- Published: November 21, 2022
- Updated: November 21, 2022
- University / College: The Australian National University
- Level: College
- Language: English
- Downloads: 36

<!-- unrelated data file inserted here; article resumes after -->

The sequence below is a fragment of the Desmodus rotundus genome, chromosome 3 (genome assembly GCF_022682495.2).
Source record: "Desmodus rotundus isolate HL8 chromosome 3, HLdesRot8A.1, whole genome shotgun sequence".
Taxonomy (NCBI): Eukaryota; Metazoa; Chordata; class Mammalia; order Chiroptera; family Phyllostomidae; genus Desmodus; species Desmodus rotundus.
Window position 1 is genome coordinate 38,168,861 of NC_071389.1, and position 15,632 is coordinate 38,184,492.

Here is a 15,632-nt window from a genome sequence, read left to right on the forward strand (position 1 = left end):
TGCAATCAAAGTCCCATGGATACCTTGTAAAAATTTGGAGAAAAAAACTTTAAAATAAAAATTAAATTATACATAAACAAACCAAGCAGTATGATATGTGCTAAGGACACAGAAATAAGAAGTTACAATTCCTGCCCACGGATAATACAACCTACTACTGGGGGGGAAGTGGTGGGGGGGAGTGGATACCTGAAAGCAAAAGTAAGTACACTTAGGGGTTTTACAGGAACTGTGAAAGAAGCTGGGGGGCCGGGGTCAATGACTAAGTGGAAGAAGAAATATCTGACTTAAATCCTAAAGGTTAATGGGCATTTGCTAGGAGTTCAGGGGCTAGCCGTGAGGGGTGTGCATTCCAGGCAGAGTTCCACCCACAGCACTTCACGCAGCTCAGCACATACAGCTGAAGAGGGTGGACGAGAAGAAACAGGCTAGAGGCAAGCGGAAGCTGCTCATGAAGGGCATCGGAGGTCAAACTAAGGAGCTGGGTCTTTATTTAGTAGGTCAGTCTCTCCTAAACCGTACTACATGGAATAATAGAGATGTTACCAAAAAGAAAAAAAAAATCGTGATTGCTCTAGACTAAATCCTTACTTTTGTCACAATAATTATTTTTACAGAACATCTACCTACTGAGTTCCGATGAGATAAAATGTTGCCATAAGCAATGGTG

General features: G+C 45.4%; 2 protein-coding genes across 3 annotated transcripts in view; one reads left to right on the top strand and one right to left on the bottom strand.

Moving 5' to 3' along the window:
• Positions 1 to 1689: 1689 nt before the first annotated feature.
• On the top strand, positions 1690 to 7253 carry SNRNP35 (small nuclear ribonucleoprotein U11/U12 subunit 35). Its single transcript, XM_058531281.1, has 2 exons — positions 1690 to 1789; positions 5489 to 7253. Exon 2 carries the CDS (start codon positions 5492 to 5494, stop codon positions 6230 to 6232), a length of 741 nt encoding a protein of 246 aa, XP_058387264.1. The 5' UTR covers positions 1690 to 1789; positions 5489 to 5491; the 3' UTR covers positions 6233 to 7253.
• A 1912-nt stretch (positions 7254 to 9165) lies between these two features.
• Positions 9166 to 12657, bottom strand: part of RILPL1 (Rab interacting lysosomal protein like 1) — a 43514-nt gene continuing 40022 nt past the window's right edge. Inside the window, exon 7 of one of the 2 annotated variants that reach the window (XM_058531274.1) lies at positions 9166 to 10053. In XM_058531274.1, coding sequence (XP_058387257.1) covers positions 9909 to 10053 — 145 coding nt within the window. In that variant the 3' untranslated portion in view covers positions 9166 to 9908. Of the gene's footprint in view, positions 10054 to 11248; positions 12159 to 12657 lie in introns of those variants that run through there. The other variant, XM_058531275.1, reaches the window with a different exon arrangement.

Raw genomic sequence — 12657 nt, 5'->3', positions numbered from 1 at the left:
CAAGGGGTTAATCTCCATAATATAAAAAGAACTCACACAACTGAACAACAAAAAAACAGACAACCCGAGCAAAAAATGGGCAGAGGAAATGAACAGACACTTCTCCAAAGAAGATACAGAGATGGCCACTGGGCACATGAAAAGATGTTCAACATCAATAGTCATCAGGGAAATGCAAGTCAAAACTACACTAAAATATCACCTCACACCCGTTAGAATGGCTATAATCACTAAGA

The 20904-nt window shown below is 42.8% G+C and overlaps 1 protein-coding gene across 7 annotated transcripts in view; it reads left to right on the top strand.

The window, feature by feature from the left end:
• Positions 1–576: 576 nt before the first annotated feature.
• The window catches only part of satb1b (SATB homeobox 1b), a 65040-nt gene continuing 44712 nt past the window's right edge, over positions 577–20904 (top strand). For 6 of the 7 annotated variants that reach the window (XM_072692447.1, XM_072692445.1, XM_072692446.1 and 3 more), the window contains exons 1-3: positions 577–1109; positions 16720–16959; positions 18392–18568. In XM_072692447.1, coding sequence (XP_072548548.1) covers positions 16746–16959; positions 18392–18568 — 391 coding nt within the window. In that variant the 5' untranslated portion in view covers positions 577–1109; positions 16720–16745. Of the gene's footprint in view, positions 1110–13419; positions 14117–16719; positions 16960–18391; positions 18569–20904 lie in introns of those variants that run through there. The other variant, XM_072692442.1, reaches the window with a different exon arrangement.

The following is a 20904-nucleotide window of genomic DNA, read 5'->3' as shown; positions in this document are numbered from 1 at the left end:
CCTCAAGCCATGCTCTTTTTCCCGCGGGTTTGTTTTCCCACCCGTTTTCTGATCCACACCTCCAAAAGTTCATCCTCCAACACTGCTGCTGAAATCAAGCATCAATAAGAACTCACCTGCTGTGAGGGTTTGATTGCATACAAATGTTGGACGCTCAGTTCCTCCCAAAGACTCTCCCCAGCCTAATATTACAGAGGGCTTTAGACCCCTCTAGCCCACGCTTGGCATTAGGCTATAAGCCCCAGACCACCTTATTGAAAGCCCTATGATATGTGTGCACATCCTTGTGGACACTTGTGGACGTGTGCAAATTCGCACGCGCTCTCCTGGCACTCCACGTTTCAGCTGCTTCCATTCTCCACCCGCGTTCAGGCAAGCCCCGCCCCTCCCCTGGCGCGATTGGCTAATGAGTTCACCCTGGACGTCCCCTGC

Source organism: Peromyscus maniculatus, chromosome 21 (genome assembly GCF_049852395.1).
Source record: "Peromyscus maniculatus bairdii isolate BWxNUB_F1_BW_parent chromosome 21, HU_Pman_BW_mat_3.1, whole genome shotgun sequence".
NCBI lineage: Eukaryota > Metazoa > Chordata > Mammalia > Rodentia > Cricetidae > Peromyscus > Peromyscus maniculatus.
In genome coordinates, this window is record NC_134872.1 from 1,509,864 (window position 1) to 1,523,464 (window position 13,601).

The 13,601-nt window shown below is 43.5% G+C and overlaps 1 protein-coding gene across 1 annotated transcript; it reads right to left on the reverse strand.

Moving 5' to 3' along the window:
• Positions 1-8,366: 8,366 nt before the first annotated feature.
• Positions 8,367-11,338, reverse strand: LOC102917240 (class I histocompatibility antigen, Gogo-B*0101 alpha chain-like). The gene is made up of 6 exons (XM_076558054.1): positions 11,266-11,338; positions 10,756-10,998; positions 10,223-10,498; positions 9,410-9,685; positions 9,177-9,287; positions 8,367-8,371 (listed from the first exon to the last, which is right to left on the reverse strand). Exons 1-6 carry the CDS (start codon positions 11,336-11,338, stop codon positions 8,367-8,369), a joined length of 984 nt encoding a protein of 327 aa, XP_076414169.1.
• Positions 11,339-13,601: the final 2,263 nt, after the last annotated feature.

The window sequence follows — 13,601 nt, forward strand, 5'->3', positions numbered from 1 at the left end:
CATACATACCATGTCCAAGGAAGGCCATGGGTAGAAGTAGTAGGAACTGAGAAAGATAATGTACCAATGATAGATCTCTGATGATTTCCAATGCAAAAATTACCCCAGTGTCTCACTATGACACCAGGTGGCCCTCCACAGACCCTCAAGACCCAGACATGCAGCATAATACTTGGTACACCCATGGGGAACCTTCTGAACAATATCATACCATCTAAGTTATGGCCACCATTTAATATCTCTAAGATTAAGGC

Part Background Information I conducted the observation for this assignment at a local preschool. I observed a two-year-old child interacting with his teacher in their classroom. I arranged for the visit through the preschool director. I recorded the conversation by writing it down as the teacher and child were interacting. The interaction began immediately upon the child’s arrival at the classroom approximately 9 A. M. His mother dropped off the child at his classroom, but no conversations between the child and the mother were recorded. Part 2: Results Throughout the conversation that I observed, the teacher always stayed within her role of the teacher. She continually expanded the conversation and asked questions regarding color, size and number, concepts that 2 year olds would be developing. The teacher also corrected grammatical mistakes without taking away the intensity and flow of the conversation. She let the child guide the topics of conversation and appeared to be genuinely interested in what the child was saying. Part 3: Analysis The teacher began the conversation immediately upon the child entering the classroom. She asked the child how his/her was. The child immediately went to where the teacher was sitting at the table to show them a new bumblebee pillow pet that the child received from the Easter bunny. The observed conversation revolved around the topic of Easter. The teacher did not use “ motherease” while talking with the child. She did not adapt her language to match that of the child’s, but she did allow the child to determine the direction of the conversation. The conversation went from the Easter bunny and the pillow pet, to finding and coloring eggs, to candy and going to the park to have a picnic. The teacher used what could be considered advanced vocabulary in talking to the child. Her choice of words and sentence length did not seem to be adjusted according to how the child spoke. The child used simple, short sentences, but the teacher remained consistent in her speech. She did not, “ dummy down” because she was talking to a two year old. I consider this an important skill for teachers of two year olds since language development is a key part of their learning. The teacher included phrases such as, “ soaking up the dye” and “ Did the eggs float or sink?” It was not apparent if the child understood the concept of float and sink. I did have the opportunity to ask the teacher about this later and the teacher’s response was that the terminology was merely for exposure. She did not expect the child to be familiar, yet alone understand the concept of float and sink, but when the terms come up again, the child will have heard them before. The teacher did repeat the child’s sentences and phrases. The teacher would change the sentences when she repeated them to ensure they were grammatically correct. The child made some errors in terms of subject/verb agreement such as, “ The eggs was turning colors”. The teacher would repeat, “ The eggs were turning colors when you put them in the egg dye?” In this example, the teacher also expanded on what the child had said. This was also common practice for the teacher throughout the conversation. The child had very clear annunciation so there was no need for the teacher to repeat sentences more clearly. Other than grammatical errors, there was no need for the teacher to correct the child’s speech; however, the teacher did spend time reinforcing and expanding. In addition to repeating and expanding, the teacher also asked a significant number of questions during the conversation. The questions revolved around the color of the eggs, the number of eggs, what was eaten at the picnic and the child’s favorite parts of Easter. These questions served the purpose of keeping the child engaged in the conversation, adding length to the conversation. Many of the observations that I made are concepts that are covered in our textbook such as repeating phrases correctly and expanding on what a child is saying. Following the lead of the child in the conversation is also discussed in our textbook.
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